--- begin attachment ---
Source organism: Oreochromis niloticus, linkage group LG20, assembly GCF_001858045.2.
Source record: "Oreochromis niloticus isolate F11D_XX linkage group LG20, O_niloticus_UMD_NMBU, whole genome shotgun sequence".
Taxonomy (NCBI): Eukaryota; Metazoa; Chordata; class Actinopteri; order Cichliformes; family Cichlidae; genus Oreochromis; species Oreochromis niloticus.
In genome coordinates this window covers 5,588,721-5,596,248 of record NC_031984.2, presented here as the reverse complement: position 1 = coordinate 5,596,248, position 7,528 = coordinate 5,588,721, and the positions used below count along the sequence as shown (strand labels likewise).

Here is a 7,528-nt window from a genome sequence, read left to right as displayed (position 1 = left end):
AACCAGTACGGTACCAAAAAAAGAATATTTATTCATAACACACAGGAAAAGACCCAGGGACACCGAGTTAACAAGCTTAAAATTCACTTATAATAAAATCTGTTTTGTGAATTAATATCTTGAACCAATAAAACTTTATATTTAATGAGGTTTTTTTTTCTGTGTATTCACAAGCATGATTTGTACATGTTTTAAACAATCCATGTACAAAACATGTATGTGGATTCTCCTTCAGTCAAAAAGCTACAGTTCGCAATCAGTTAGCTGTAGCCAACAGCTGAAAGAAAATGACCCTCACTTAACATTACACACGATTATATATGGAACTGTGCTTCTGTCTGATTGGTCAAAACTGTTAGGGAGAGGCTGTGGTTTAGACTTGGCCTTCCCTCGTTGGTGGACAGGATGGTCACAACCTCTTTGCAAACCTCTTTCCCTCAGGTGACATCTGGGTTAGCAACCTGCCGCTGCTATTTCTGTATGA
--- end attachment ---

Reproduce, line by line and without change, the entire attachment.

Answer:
Source organism: Oreochromis niloticus, linkage group LG20, assembly GCF_001858045.2.
Source record: "Oreochromis niloticus isolate F11D_XX linkage group LG20, O_niloticus_UMD_NMBU, whole genome shotgun sequence".
Taxonomy (NCBI): Eukaryota; Metazoa; Chordata; class Actinopteri; order Cichliformes; family Cichlidae; genus Oreochromis; species Oreochromis niloticus.
In genome coordinates this window covers 5,588,721-5,596,248 of record NC_031984.2, presented here as the reverse complement: position 1 = coordinate 5,596,248, position 7,528 = coordinate 5,588,721, and the positions used below count along the sequence as shown (strand labels likewise).

Here is a 7,528-nt window from a genome sequence, read left to right as displayed (position 1 = left end):
AACCAGTACGGTACCAAAAAAAGAATATTTATTCATAACACACAGGAAAAGACCCAGGGACACCGAGTTAACAAGCTTAAAATTCACTTATAATAAAATCTGTTTTGTGAATTAATATCTTGAACCAATAAAACTTTATATTTAATGAGGTTTTTTTTTCTGTGTATTCACAAGCATGATTTGTACATGTTTTAAACAATCCATGTACAAAACATGTATGTGGATTCTCCTTCAGTCAAAAAGCTACAGTTCGCAATCAGTTAGCTGTAGCCAACAGCTGAAAGAAAATGACCCTCACTTAACATTACACACGATTATATATGGAACTGTGCTTCTGTCTGATTGGTCAAAACTGTTAGGGAGAGGCTGTGGTTTAGACTTGGCCTTCCCTCGTTGGTGGACAGGATGGTCACAACCTCTTTGCAAACCTCTTTCCCTCAGGTGACATCTGGGTTAGCAACCTGCCGCTGCTATTTCTGTATGA